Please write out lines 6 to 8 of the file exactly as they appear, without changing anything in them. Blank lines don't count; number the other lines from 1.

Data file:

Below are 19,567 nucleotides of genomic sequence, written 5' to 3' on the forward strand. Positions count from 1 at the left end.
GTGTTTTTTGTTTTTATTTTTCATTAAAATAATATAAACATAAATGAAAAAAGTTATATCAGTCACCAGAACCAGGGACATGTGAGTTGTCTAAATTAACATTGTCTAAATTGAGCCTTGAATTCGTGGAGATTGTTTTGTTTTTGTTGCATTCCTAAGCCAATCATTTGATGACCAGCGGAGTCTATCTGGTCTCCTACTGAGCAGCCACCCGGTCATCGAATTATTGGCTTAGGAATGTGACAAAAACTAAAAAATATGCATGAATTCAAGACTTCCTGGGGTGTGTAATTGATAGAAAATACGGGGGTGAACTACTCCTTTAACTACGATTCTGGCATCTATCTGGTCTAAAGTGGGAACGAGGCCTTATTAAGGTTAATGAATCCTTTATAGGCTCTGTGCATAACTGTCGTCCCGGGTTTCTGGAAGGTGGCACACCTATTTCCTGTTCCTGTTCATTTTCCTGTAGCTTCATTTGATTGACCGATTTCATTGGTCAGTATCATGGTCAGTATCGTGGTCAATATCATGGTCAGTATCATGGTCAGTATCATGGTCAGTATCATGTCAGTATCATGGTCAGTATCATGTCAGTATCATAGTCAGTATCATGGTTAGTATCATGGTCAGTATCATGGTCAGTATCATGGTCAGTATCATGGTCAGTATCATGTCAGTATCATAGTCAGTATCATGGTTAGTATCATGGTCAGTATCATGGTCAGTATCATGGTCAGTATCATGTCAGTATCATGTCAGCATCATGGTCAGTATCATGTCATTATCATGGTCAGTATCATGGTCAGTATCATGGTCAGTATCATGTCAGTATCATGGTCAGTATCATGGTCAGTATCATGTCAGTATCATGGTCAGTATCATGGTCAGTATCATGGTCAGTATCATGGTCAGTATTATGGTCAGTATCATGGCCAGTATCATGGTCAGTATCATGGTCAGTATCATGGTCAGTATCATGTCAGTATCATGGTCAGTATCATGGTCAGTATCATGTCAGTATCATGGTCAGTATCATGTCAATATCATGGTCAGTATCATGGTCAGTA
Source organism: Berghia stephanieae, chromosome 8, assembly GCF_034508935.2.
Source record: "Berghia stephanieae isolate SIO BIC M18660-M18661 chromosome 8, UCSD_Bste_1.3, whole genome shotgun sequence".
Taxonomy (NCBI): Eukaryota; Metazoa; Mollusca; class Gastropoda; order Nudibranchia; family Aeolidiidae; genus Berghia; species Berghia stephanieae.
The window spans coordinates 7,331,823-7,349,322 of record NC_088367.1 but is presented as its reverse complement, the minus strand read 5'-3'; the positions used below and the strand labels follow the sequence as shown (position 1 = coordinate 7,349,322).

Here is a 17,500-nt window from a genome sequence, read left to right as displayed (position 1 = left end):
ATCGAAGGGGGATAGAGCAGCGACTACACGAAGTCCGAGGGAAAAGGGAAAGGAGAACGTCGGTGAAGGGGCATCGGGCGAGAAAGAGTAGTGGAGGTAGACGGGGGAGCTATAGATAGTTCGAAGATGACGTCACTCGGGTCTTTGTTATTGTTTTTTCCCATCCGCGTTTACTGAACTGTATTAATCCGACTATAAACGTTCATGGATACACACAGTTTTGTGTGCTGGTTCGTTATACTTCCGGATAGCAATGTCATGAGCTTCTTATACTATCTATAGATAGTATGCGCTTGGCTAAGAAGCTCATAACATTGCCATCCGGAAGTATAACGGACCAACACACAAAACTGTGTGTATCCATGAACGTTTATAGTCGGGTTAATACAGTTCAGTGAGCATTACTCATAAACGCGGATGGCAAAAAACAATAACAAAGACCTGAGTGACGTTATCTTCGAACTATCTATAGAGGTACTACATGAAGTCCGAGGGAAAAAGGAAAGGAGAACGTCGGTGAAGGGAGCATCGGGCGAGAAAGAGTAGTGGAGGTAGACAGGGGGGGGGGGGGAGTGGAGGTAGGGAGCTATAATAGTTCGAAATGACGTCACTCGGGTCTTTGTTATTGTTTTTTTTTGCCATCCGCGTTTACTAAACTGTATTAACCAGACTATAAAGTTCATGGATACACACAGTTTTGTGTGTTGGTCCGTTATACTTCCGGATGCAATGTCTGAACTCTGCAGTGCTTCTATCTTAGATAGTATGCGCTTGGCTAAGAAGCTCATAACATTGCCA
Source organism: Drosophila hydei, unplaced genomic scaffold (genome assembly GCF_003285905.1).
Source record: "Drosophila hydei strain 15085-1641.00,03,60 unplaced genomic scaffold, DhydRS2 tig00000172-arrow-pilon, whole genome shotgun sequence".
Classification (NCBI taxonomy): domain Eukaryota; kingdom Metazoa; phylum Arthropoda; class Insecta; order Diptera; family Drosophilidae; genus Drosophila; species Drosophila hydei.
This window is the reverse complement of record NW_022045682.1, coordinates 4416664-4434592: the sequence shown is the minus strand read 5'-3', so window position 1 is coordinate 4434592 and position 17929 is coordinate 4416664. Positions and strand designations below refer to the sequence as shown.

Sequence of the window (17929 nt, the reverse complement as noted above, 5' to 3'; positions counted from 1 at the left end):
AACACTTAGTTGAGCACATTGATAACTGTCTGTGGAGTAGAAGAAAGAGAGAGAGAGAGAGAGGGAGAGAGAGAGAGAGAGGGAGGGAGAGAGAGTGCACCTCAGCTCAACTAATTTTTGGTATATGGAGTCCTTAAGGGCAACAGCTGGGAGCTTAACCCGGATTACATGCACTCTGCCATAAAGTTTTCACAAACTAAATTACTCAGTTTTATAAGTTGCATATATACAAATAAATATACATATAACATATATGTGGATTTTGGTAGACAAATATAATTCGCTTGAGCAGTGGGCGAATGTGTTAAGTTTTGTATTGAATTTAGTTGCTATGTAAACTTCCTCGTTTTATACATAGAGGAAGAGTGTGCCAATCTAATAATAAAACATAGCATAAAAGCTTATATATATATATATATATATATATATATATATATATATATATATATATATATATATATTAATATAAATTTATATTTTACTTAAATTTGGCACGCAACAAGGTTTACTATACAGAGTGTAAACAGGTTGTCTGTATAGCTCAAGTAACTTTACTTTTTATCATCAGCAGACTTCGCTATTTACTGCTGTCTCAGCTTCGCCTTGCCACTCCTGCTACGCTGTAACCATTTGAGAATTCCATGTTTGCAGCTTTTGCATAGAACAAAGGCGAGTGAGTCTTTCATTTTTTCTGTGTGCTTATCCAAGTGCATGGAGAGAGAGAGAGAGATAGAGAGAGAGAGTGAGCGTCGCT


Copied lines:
The window spans coordinates 7,331,823-7,349,322 of record NC_088367.1 but is presented as its reverse complement, the minus strand read 5'-3'; the positions used below and the strand labels follow the sequence as shown (position 1 = coordinate 7,349,322).

Here is a 17,500-nt window from a genome sequence, read left to right as displayed (position 1 = left end):
ATCGAAGGGGGATAGAGCAGCGACTACACGAAGTCCGAGGGAAAAGGGAAAGGAGAACGTCGGTGAAGGGGCATCGGGCGAGAAAGAGTAGTGGAGGTAGACGGGGGAGCTATAGATAGTTCGAAGATGACGTCACTCGGGTCTTTGTTATTGTTTTTTCCCATCCGCGTTTACTGAACTGTATTAATCCGACTATAAACGTTCATGGATACACACAGTTTTGTGTGCTGGTTCGTTATACTTCCGGATAGCAATGTCATGAGCTTCTTATACTATCTATAGATAGTATGCGCTTGGCTAAGAAGCTCATAACATTGCCATCCGGAAGTATAACGGACCAACACACAAAACTGTGTGTATCCATGAACGTTTATAGTCGGGTTAATACAGTTCAGTGAGCATTACTCATAAACGCGGATGGCAAAAAACAATAACAAAGACCTGAGTGACGTTATCTTCGAACTATCTATAGAGGTACTACATGAAGTCCGAGGGAAAAAGGAAAGGAGAACGTCGGTGAAGGGAGCATCGGGCGAGAAAGAGTAGTGGAGGTAGACAGGGGGGGGGGGGGAGTGGAGGTAGGGAGCTATAATAGTTCGAAATGACGTCACTCGGGTCTTTGTTATTGTTTTTTTTTGCCATCCGCGTTTACTAAACTGTATTAACCAGACTATAAAGTTCATGGATACACACAGTTTTGTGTGTTGGTCCGTTATACTTCCGGATGCAATGTCTGAACTCTGCAGTGCTTCTATCTTAGATAGTATGCGCTTGGCTAAGAAGCTCATAACATTGCCA